At the end of the day, Schiff summarized the complete timeline: Joe Biden’s announcement he would run for the Democratic nomination for the 2020 presidential election, the recall and smear campaign of U.S. Ambassador to Ukraine, congratulatory phone call to Volodymyr Zelensky upon his election as president of Ukraine, Congress’ approval of $391 million in aid to Ukraine in its war against Russia, Trump’s decision to hold back the aid, his phone call to Zelensky where he asked for the favor, subsequent efforts by Trump’s personal attorney Rudy Giulliani to pressure Zelensky to follow through on the favors throughout the summer and into September, the coming forward of whistle-blowers concerned about the order to hold back aid, Trump’s release of the aid to Ukraine, and numerous additional witnesses stepping forward, requests for documents and testimony from various persons, and the White House’s efforts to block their receipt through refusals and threatened lawsuits.
Laying out the Constitutional basis for the two articles of impeachment were the focus of the opening comments offered by the House Impeachment Managers Thursday.
Jerry Nadler, D-NY, laid out definitions for high crimes and misdemeanors, providing historical references going back to the framers of the Constitution, and continuing through the 19th and 20th centuries.
Impeachment is not for petty offenses. It is not for mere mistakes, he said. High crimes and misdemeanors involve wrong doing that reveals the president is an ongoing threat to the country. It involves conduct that is recognizably wrong to a reasonable and thoughtful person.
“Trump made clear that he will persist in such conduct if not removed from power. He must not remain in power one moment longer,” Nadler said.
Sylvia Garcia, D-Texas, spoke second. She provided copies of slides she would use in her walk-through of Trump’s alleged abuse of power. She focuses first on the basis of the requested investigation of Biden.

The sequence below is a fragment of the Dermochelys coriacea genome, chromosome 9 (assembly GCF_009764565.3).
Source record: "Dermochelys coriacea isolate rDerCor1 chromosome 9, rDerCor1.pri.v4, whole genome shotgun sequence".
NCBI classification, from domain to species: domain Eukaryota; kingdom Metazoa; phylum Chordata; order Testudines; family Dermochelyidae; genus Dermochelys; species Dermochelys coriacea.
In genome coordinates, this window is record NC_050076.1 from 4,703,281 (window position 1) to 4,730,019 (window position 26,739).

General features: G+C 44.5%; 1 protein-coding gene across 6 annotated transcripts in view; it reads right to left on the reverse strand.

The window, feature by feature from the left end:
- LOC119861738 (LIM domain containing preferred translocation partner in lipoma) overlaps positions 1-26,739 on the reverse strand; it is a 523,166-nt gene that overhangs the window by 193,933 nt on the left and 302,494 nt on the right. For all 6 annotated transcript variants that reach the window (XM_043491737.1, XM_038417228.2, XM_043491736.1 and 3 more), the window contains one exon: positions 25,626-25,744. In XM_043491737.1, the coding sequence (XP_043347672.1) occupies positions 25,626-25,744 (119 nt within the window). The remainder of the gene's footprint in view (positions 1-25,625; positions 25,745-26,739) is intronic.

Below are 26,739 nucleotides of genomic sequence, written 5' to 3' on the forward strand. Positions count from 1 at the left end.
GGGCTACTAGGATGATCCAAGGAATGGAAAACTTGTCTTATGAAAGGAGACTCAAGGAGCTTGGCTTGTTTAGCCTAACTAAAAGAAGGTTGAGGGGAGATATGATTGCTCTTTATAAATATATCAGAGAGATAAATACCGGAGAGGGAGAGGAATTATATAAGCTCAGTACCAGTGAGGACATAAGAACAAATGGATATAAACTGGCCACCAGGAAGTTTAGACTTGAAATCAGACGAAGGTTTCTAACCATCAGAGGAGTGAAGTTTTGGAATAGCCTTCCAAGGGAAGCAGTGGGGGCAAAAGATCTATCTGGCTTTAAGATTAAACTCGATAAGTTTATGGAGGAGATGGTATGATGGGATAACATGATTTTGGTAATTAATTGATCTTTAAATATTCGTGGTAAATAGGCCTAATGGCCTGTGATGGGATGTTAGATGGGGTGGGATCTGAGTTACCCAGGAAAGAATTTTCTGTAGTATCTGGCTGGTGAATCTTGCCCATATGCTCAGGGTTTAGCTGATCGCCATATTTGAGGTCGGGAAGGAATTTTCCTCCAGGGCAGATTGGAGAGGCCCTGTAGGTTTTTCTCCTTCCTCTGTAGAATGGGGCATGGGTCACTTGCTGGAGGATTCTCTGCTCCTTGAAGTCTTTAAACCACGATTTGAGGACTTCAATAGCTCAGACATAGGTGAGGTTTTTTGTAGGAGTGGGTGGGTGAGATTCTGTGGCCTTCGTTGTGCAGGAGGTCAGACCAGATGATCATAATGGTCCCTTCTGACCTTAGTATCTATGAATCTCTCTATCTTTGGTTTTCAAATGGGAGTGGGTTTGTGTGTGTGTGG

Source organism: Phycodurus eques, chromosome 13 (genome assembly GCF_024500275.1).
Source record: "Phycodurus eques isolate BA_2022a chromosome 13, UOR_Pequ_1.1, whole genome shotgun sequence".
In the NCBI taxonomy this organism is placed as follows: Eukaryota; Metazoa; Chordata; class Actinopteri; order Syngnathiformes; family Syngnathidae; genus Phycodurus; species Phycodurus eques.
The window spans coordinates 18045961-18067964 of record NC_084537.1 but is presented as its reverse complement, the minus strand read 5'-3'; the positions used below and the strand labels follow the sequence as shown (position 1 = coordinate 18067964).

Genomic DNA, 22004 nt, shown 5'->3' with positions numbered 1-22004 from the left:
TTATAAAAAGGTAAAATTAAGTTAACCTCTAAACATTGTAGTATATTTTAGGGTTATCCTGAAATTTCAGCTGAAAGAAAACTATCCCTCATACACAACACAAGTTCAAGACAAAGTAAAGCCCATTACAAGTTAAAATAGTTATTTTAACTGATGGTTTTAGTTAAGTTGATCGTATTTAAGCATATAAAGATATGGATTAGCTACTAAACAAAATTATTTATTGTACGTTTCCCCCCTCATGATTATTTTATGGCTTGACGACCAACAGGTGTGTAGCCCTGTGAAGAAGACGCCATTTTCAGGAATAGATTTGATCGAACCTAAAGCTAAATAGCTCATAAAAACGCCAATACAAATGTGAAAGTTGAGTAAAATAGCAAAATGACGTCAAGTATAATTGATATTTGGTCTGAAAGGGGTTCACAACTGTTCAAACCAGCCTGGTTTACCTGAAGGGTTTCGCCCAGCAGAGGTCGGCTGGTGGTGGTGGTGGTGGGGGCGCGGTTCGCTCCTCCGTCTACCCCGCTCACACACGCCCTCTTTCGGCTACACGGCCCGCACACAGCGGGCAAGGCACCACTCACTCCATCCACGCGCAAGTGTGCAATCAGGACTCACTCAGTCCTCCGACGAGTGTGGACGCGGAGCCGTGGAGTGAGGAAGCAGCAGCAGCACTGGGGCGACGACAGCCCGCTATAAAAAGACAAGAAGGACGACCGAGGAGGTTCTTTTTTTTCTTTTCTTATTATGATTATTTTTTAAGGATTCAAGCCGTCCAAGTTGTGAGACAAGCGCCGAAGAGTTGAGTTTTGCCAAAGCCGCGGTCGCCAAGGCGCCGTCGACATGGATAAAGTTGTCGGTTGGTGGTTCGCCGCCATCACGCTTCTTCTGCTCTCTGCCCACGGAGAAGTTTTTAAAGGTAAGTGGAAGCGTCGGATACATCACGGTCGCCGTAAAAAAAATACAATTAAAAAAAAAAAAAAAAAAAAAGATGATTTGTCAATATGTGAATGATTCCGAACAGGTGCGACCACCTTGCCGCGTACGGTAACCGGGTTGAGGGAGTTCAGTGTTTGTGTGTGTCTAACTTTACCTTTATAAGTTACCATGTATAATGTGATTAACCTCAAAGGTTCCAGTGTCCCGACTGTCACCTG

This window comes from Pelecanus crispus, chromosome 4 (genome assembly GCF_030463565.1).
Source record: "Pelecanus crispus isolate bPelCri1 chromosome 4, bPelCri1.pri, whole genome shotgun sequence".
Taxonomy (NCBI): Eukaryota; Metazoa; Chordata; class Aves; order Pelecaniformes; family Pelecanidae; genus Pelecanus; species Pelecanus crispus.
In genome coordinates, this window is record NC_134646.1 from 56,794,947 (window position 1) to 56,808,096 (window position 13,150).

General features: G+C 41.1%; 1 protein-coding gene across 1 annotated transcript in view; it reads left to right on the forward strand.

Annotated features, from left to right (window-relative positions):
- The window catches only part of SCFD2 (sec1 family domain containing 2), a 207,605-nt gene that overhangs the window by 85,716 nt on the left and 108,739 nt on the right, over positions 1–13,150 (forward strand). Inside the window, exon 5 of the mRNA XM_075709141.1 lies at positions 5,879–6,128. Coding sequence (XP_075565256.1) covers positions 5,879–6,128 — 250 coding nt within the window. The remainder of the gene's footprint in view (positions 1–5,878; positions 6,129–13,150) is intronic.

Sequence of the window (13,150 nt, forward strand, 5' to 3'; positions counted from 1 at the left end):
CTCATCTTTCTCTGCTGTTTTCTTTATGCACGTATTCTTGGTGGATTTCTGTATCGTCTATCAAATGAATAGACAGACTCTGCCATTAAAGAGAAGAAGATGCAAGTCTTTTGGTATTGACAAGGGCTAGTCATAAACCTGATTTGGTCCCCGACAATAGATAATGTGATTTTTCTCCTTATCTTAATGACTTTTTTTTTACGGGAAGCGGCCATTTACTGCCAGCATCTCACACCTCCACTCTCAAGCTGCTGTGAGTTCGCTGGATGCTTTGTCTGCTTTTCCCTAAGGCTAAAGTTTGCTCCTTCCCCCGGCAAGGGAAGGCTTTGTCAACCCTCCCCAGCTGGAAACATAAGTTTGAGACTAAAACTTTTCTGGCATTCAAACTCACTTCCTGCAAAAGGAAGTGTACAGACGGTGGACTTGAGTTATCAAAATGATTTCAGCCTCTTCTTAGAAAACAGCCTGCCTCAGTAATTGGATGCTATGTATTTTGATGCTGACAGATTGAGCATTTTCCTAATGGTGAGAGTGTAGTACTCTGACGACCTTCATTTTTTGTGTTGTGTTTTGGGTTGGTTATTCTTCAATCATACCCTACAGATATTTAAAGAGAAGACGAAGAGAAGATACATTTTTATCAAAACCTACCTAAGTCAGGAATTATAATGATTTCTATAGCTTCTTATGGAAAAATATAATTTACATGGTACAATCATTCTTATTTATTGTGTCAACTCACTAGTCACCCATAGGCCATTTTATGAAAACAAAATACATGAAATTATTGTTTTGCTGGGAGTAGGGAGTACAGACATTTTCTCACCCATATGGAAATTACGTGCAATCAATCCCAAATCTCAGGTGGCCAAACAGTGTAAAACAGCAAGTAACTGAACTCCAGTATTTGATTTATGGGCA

She asserted that it was “based on a made-up theory” that no one agreed on. That theory, that late in 2015, Biden pressured Ukraine to remove the then Ukrainian Prosecutor General Viktor Shokin so he would not investigate his son, Hunter Biden’s association with the Ukrainian firm Barisma, and withheld $1 billion in loans to that country.
Then, Garcia shared what actually happened: In 2014, Hunter Biden joined the board of directors of Burisma holdings. The leadership of the company was reportedly under scrutiny by Shokin, the Ukrainian Attorney General. He was considered a “typical Ukrainian prosecutor who lived a lifestyle far in excess of his government salary, who never prosecuted anyone who was accused of criminal behavior, instead allowing their crimes to be covered up.”
In 2015, Biden called for his removal because of his failure to fight corruption. He wasn’t alone. A bipartisan group of U.S. Senators sent a letter to then Ukrainian President Petro Poroshenko urging him to make reforms to the office. A month later, Shokin was fired.
“Biden called for his removal at the direction of U.S. policy and with the unanimous support of all our the US international allies,” Garcia said.
She asserted the allegations were not credible, and provided documentation and testimony from the House record of numerous people who said Biden did nothing wrong and the allegations had no basis and were not credible.
She also debunked the theory Trump asked Zelensky to investigate that it was Ukraine that interfered in the 2016 election to help Clinton and harm Trump.
“The theory ignored conclusions from our own intelligence community, and the Senate intelligence committee report concerning the interference of the election,” she said. “Even his own advisors said they weren’t true.”
Russia’s Vladimir Putin, however, said it was true, she added. She then yielded the floor to Schiff, and the Senate recessed for a 15 minute break. (Continued Sunday, Jan. 26.)